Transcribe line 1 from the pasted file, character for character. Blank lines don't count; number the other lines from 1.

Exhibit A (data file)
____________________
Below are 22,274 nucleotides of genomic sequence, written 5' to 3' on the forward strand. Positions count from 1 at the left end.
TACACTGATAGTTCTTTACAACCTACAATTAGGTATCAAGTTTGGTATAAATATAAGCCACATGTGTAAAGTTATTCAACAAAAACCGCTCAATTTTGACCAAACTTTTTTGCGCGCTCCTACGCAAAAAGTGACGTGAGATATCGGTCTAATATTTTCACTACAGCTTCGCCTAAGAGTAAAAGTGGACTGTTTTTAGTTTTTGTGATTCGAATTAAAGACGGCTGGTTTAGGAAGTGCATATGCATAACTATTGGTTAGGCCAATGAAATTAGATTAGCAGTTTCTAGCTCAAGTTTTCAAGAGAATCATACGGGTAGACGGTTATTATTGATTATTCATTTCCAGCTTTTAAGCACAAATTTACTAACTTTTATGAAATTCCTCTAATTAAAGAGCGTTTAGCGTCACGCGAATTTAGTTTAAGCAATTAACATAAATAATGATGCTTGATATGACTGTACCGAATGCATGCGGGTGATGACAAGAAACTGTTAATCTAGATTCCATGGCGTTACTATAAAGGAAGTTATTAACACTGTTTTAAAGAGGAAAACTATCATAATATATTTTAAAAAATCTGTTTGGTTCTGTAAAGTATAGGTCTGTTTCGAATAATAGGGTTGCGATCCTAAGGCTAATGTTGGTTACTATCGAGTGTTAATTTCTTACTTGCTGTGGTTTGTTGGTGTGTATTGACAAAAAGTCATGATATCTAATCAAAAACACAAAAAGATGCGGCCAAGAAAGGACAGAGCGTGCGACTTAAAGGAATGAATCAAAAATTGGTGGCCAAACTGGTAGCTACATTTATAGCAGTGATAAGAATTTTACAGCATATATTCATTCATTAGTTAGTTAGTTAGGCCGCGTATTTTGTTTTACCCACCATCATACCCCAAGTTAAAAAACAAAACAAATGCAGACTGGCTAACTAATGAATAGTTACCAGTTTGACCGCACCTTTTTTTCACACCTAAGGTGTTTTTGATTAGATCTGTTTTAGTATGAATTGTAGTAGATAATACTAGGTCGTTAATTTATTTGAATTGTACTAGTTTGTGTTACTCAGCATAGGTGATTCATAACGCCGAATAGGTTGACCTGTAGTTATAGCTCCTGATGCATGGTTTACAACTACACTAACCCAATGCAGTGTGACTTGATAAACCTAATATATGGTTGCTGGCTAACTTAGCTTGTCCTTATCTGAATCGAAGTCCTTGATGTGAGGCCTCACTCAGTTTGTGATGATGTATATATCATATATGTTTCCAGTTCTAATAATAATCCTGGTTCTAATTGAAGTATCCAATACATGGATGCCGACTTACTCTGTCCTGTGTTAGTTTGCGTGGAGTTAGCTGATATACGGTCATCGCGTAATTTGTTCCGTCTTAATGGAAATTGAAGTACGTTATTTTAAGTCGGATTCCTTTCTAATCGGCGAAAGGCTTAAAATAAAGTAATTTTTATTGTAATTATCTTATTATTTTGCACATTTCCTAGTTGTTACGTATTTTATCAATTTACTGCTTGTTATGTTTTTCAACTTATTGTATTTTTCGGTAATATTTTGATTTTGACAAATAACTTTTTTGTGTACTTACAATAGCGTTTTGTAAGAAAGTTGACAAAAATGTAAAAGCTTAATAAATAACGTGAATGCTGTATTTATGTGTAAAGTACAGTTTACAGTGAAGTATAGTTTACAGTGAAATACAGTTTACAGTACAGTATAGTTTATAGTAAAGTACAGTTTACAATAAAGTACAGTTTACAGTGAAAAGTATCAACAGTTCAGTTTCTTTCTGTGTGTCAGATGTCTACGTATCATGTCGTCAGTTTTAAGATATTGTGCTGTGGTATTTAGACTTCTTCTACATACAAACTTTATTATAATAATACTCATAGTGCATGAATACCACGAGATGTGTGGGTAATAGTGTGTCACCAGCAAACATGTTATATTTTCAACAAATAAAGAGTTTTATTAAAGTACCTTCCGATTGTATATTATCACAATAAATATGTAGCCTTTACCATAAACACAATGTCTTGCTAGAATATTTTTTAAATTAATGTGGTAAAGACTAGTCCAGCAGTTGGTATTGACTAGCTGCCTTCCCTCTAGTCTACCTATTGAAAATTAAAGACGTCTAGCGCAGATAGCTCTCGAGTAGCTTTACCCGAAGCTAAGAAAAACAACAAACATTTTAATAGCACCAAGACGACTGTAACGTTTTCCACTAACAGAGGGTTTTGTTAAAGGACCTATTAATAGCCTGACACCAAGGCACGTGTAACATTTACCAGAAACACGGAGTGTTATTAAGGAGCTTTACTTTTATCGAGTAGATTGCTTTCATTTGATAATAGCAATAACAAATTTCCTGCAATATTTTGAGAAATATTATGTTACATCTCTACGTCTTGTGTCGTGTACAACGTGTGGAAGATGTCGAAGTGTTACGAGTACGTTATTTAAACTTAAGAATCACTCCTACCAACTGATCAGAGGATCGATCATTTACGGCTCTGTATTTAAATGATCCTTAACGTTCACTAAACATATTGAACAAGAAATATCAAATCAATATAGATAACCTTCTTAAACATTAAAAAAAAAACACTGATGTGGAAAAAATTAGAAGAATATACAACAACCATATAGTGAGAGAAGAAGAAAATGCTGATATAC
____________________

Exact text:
Below are 22,274 nucleotides of genomic sequence, written 5' to 3' on the forward strand. Positions count from 1 at the left end.